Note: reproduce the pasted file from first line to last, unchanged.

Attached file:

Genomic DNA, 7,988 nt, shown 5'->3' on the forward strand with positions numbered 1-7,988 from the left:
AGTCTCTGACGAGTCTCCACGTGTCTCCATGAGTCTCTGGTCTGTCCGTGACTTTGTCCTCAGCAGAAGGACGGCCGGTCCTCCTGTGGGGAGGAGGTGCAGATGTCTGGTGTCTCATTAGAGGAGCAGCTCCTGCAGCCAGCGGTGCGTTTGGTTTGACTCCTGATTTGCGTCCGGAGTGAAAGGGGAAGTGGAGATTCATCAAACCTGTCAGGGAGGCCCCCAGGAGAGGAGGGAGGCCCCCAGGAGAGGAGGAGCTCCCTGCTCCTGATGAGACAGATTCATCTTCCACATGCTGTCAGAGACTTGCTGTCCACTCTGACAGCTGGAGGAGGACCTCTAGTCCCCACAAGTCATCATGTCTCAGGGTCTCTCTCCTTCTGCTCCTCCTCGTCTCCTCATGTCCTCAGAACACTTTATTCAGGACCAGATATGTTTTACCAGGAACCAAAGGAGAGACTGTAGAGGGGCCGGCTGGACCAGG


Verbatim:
Genomic DNA, 7,988 nt, shown 5'->3' on the forward strand with positions numbered 1-7,988 from the left:
AGTCTCTGACGAGTCTCCACGTGTCTCCATGAGTCTCTGGTCTGTCCGTGACTTTGTCCTCAGCAGAAGGACGGCCGGTCCTCCTGTGGGGAGGAGGTGCAGATGTCTGGTGTCTCATTAGAGGAGCAGCTCCTGCAGCCAGCGGTGCGTTTGGTTTGACTCCTGATTTGCGTCCGGAGTGAAAGGGGAAGTGGAGATTCATCAAACCTGTCAGGGAGGCCCCCAGGAGAGGAGGGAGGCCCCCAGGAGAGGAGGAGCTCCCTGCTCCTGATGAGACAGATTCATCTTCCACATGCTGTCAGAGACTTGCTGTCCACTCTGACAGCTGGAGGAGGACCTCTAGTCCCCACAAGTCATCATGTCTCAGGGTCTCTCTCCTTCTGCTCCTCCTCGTCTCCTCATGTCCTCAGAACACTTTATTCAGGACCAGATATGTTTTACCAGGAACCAAAGGAGAGACTGTAGAGGGGCCGGCTGGACCAGG